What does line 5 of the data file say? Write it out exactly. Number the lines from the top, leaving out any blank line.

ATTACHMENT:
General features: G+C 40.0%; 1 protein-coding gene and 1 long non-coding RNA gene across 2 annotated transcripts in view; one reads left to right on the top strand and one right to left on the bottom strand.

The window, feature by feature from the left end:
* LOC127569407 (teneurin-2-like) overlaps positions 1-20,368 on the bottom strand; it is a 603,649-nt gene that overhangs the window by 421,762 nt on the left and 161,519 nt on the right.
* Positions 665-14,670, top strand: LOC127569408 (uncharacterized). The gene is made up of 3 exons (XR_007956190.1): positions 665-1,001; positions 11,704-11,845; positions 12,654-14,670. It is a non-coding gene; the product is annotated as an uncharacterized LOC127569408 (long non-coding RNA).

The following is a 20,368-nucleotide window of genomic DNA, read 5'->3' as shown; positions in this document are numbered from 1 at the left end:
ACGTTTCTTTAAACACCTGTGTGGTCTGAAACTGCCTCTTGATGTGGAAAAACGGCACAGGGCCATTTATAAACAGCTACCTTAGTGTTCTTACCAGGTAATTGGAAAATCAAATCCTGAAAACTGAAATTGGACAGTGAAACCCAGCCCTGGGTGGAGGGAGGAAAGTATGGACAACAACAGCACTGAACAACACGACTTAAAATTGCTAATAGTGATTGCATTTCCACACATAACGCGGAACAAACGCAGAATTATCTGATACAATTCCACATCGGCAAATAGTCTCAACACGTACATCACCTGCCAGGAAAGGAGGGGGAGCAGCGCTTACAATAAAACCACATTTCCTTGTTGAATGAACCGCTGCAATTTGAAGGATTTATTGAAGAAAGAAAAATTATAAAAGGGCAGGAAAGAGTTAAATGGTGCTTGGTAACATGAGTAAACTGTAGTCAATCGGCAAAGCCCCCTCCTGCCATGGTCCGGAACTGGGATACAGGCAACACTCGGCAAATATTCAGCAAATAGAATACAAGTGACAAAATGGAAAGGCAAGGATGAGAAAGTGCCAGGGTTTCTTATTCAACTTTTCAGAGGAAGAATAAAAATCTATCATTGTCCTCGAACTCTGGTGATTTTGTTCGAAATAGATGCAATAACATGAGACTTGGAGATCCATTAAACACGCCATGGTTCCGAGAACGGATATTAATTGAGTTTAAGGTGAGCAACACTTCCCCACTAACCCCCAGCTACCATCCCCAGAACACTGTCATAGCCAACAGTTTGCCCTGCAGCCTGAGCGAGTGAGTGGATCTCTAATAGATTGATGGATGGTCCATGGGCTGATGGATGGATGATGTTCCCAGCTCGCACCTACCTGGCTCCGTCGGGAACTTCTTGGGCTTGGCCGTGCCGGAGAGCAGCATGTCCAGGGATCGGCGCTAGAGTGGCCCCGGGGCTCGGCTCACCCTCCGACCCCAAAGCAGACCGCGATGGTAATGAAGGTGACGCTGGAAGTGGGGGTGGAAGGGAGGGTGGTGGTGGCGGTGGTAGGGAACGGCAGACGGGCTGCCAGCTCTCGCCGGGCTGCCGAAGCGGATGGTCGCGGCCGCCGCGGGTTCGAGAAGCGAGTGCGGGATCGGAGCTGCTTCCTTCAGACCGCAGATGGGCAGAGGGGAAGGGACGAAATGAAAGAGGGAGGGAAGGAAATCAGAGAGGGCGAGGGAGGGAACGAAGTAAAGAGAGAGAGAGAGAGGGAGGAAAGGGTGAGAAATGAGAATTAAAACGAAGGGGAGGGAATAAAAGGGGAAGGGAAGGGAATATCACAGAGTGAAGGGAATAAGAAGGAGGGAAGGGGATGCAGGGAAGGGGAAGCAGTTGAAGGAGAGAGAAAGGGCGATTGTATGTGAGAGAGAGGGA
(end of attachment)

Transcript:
The following is a 20,368-nucleotide window of genomic DNA, read 5'->3' as shown; positions in this document are numbered from 1 at the left end: